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DMT "stones"

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I have been carving for a while but recently joined Mary's course and trying to work through her lessons in an ordered way. I already had some Swiss Made gouges as well as some older (and less good to my mind) Henry Taylor tools. In December, while I was with my husband's family in cold Northern Italy (I am from Australia where it's hot this time of year) I went to the local outlet of Swiss Made and bought four of the basic gouges, including the V-chisel. I found some local tiglio wood, which is from the linden tree and thus equivalent to English lime and basswood I guess) and carved the camellia flower, the basic rosette and a few small pieces. I had nothing to sharpen my tools with but as they were already so sharp I went back to the shop and bought a razor strop with two grades of leather. I used my tools on these. Now that I am back home in Australia I have access to the DMT stones that I had - but these are coarse/fine, and after watching Mary's videos and reading her notes it seems that these are not OK. It seems I need both an extra fine and an extra extra fine DMT stone. As I can't afford to buy both at the moment, I was wondering which of these I should buy first and at what point I should sharped my new tools on this/these. Can I use the stone I already have for the other tools. Or should I just strop everything until I get one or both of these stones. The man in the Swiss Made retail store was so horrified when I talked about using the strop, let alone sharpening the tools on a stone that I got a bit worried about ruining what he described as 'the best tools in the world.'  In fact he is authorised to sharpen and grind these tools - but he was talking about using a wheel, and that made me worried as well.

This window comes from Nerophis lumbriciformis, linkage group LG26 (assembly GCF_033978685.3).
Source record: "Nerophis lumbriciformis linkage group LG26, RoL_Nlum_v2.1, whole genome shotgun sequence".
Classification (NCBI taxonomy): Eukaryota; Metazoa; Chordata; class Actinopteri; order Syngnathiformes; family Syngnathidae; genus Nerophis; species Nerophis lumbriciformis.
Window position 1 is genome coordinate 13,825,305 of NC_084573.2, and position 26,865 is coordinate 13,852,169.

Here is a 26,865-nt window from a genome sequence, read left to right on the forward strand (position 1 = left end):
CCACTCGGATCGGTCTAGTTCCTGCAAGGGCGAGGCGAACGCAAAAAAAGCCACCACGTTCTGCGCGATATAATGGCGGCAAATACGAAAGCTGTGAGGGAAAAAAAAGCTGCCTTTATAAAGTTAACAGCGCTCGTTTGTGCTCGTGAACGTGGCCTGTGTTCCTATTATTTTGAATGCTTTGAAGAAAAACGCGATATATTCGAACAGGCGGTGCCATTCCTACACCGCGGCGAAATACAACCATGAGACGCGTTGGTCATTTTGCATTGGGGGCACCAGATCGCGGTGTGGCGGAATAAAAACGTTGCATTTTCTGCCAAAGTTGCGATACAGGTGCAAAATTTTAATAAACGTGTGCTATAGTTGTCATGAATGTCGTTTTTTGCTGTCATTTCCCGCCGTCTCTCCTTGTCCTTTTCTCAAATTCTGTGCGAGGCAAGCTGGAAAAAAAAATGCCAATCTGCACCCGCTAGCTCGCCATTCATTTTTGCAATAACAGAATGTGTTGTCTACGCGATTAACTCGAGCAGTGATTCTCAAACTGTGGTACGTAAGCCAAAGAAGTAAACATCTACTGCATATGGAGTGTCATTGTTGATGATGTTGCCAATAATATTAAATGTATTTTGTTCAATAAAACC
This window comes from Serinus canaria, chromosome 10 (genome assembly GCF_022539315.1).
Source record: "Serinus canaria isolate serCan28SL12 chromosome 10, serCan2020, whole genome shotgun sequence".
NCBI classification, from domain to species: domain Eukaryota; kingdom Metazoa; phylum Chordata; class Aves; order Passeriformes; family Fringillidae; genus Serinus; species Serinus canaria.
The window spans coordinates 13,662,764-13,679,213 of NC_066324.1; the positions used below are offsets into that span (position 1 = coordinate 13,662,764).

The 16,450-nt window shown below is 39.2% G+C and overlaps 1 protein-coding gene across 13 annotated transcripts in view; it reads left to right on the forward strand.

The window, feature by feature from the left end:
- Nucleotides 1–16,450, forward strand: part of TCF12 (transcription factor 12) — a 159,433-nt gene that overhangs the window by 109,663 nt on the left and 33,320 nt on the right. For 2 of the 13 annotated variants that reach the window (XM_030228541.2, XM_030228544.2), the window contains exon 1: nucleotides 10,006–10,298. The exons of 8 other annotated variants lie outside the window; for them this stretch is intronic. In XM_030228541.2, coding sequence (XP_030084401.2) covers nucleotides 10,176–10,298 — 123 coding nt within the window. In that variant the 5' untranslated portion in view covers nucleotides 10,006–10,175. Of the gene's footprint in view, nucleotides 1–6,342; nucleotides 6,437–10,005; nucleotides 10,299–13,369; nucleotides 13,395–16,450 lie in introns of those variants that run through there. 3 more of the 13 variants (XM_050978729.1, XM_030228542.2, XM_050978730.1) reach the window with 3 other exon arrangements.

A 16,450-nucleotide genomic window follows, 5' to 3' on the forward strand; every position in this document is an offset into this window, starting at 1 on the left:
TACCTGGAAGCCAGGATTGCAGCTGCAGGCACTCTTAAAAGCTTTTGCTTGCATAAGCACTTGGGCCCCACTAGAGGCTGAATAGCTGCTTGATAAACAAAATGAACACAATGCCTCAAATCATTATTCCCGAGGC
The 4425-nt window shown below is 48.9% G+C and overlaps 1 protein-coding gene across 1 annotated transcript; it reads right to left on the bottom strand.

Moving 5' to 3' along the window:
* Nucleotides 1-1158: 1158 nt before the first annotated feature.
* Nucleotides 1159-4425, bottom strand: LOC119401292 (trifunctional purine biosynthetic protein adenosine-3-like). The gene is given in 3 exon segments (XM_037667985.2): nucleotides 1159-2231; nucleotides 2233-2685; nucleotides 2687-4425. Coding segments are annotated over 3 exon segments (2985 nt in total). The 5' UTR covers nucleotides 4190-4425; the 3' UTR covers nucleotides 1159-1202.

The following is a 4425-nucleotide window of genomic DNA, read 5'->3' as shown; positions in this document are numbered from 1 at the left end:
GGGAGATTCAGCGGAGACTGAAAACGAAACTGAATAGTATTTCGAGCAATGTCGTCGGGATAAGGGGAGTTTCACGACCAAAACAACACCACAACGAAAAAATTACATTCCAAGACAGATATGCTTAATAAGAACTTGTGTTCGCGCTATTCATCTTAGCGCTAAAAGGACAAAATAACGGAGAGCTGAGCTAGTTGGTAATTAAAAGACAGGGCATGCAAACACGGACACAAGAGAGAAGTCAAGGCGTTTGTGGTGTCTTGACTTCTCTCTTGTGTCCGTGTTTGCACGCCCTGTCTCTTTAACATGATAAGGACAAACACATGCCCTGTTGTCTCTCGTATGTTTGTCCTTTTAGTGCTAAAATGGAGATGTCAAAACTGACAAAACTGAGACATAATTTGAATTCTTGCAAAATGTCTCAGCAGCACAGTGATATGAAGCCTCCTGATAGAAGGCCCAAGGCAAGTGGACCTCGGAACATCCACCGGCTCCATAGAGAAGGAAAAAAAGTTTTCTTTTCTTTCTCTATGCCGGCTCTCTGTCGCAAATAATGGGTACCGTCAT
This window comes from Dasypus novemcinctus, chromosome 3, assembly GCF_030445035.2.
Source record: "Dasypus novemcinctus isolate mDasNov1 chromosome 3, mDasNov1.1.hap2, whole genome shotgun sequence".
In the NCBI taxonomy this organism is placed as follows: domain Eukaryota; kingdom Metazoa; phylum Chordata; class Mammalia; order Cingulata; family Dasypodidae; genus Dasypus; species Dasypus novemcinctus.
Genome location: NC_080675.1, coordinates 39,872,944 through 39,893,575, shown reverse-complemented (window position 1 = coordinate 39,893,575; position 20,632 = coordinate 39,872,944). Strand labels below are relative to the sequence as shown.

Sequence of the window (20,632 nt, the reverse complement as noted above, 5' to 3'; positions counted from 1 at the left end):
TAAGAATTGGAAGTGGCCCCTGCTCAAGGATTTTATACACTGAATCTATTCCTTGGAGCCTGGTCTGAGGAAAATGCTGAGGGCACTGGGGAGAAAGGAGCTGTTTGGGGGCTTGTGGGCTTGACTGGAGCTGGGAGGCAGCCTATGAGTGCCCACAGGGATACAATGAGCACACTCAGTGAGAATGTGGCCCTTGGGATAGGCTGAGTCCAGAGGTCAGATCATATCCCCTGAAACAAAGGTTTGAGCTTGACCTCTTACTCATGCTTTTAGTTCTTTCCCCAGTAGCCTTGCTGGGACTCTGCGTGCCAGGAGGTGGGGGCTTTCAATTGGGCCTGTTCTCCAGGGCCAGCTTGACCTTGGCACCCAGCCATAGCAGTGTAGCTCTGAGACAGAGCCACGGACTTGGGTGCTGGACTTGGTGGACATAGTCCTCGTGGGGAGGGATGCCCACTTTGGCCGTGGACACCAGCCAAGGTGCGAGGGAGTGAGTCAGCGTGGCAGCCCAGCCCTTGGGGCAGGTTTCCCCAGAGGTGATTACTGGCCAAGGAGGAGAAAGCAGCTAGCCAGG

I so love working in 'tiflio'/lime/basswood with sharp tools that I want to continue my journey as soon as possible so Id be most grateful for expert and considered advice here.

Wendy Owen

Wendy,

I would get the extra extra fine if you can only get one at the time. You can skip and go from your fine stone to the xx-fine, especially if your fine has been used for awhile and broken in. It might take a few extra sharpening strokes to smooth out the scratches from the fine stone, but for a good sharp edge, you should use the xx-fine at least as your final hone before your strop.

As for the guy in the retail store, go ahead and let that impression go away. Not sure what would be so horrid about keeping the best tools in the world sharp?!

Michael Duncan has reacted to this post.
Michael Duncan

Hi Wendy,

I agree fully with Matthew's recommendation. If you chose to use the 1200 grit (x-fine) as the final sharpening step, I think you would find that you will not be able to reach that razor sharp carving edge, but will with the 8000 grit (xx-fine). One suggestion - you may want to purchase a less expensive hard or black Arkansas stone in place of the 1200 grit diamond stone for budget purposes. I guess it really depends on how much less expensive they are in Australia, as they also can get pretty pricey.

Many thanks to both of you.

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